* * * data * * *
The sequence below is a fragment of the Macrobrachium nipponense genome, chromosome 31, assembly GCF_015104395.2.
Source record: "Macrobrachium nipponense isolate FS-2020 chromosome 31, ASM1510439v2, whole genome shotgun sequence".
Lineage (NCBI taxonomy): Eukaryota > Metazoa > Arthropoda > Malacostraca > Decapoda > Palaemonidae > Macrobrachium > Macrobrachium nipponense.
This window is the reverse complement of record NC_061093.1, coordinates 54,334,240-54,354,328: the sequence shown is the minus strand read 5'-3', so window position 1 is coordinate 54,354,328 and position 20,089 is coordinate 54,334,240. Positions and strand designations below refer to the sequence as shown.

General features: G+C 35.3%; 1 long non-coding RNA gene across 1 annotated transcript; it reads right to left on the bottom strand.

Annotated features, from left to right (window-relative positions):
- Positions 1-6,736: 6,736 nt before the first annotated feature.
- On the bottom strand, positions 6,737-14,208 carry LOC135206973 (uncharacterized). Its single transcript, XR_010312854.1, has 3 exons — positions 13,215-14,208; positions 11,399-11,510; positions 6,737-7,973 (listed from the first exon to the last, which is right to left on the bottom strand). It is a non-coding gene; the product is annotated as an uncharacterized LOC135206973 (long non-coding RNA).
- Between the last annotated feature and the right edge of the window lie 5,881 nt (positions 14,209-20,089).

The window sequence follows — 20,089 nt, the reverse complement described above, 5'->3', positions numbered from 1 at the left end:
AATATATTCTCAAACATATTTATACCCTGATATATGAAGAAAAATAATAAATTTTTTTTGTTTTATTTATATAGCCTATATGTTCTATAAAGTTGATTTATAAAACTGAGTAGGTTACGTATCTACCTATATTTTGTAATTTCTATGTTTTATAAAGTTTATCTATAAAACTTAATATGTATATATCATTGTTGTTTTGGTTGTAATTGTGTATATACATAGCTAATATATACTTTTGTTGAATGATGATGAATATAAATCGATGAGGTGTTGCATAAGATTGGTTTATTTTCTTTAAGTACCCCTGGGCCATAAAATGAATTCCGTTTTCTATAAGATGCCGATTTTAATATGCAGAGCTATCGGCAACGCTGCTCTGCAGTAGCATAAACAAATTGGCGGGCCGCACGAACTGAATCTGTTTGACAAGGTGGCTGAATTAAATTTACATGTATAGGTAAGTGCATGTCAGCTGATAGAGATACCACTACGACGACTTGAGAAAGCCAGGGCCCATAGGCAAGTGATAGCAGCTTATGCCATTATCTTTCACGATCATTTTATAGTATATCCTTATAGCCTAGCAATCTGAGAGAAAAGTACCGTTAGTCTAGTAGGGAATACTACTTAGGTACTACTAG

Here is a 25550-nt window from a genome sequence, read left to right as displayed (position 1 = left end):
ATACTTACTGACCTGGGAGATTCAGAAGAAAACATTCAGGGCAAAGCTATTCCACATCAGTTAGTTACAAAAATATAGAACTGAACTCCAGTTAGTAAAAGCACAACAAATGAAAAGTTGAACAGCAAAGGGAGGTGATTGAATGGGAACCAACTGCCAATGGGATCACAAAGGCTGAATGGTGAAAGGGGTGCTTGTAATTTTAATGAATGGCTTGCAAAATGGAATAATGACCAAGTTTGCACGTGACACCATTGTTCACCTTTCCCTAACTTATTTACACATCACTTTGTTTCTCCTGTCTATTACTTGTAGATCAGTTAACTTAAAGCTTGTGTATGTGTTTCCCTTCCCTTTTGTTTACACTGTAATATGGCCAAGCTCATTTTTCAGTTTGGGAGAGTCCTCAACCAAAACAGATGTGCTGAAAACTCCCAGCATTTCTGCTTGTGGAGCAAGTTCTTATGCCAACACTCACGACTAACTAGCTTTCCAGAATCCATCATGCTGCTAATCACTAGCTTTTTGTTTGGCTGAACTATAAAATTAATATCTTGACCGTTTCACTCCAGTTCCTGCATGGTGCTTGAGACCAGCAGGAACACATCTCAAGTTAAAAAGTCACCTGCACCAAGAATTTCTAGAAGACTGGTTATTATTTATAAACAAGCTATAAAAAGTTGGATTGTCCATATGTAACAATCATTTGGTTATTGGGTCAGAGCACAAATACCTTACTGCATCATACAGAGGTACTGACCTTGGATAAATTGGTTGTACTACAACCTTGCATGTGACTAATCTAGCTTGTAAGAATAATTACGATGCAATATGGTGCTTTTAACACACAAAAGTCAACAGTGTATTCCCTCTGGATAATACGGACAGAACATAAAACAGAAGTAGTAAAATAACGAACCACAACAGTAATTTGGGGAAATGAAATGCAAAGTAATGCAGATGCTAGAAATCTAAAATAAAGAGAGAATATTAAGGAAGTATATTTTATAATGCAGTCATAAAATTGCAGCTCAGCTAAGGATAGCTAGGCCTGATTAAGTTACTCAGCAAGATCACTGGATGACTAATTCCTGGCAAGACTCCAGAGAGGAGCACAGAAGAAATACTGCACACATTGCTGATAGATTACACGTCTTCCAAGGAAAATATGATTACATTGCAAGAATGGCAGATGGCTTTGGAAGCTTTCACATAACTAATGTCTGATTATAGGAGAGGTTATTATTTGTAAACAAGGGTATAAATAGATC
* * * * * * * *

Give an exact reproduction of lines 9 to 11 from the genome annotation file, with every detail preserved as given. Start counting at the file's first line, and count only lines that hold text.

- Between the last annotated feature and the right edge of the window lie 5,881 nt (positions 14,209-20,089).

The window sequence follows — 20,089 nt, the reverse complement described above, 5'->3', positions numbered from 1 at the left end:
AATATATTCTCAAACATATTTATACCCTGATATATGAAGAAAAATAATAAATTTTTTTTGTTTTATTTATATAGCCTATATGTTCTATAAAGTTGATTTATAAAACTGAGTAGGTTACGTATCTACCTATATTTTGTAATTTCTATGTTTTATAAAGTTTATCTATAAAACTTAATATGTATATATCATTGTTGTTTTGGTTGTAATTGTGTATATACATAGCTAATATATACTTTTGTTGAATGATGATGAATATAAATCGATGAGGTGTTGCATAAGATTGGTTTATTTTCTTTAAGTACCCCTGGGCCATAAAATGAATTCCGTTTTCTATAAGATGCCGATTTTAATATGCAGAGCTATCGGCAACGCTGCTCTGCAGTAGCATAAACAAATTGGCGGGCCGCACGAACTGAATCTGTTTGACAAGGTGGCTGAATTAAATTTACATGTATAGGTAAGTGCATGTCAGCTGATAGAGATACCACTACGACGACTTGAGAAAGCCAGGGCCCATAGGCAAGTGATAGCAGCTTATGCCATTATCTTTCACGATCATTTTATAGTATATCCTTATAGCCTAGCAATCTGAGAGAAAAGTACCGTTAGTCTAGTAGGGAATACTACTTAGGTACTACTAG